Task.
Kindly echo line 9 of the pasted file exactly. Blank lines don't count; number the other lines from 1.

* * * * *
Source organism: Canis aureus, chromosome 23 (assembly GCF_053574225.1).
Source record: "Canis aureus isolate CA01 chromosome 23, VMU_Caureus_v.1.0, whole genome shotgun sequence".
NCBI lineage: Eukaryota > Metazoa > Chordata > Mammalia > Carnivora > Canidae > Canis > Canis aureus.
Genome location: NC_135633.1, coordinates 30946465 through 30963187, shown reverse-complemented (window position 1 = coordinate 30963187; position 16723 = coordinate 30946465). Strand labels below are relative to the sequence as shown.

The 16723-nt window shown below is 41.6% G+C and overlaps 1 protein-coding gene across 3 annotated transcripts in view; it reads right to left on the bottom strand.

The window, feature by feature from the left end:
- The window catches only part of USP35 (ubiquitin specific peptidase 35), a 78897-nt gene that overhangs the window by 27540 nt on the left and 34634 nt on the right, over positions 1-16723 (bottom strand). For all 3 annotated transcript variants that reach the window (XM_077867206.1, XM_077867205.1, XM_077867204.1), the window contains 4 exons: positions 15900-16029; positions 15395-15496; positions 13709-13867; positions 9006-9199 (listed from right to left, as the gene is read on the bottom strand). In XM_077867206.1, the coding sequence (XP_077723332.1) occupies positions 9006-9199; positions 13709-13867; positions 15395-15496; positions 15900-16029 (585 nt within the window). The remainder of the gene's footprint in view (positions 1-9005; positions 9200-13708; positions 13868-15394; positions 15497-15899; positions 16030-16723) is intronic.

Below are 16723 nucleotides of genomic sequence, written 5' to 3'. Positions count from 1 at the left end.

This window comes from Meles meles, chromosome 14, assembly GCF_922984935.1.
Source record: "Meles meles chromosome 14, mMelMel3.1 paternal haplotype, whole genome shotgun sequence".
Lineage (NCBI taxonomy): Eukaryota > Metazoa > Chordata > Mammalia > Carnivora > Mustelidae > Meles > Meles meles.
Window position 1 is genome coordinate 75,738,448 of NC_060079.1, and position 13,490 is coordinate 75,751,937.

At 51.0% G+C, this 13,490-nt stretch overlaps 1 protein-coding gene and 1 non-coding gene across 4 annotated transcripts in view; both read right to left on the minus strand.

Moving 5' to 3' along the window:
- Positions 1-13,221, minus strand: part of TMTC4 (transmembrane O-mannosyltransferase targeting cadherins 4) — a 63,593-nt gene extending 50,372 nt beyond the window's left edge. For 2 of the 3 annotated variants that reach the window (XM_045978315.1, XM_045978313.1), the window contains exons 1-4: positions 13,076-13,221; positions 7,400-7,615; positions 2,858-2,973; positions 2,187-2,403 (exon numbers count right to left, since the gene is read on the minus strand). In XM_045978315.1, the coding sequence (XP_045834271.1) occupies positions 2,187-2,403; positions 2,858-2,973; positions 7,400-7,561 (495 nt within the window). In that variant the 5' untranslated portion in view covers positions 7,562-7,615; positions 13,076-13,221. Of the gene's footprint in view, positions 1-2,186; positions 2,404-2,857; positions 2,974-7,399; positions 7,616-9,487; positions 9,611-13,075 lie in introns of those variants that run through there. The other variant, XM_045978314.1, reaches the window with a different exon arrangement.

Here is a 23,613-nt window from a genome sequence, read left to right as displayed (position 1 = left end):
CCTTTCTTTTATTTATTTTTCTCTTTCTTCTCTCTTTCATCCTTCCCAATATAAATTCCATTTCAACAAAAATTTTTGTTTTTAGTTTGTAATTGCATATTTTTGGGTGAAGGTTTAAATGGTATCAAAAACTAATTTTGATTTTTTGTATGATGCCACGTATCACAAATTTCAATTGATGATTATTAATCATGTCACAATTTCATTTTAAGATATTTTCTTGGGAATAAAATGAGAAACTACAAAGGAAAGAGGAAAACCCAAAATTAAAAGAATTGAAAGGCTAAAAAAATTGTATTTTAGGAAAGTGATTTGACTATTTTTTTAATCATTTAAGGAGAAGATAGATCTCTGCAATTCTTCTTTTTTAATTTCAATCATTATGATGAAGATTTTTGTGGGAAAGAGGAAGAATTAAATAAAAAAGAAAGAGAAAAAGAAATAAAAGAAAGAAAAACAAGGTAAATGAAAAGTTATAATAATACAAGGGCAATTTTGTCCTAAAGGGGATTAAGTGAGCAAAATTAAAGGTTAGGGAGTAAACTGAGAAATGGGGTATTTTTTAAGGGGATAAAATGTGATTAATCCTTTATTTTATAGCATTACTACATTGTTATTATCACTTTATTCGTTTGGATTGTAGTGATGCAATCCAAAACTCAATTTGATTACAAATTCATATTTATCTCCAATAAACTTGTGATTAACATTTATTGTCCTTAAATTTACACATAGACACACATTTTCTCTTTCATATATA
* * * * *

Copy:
This window comes from Meles meles, chromosome 14, assembly GCF_922984935.1.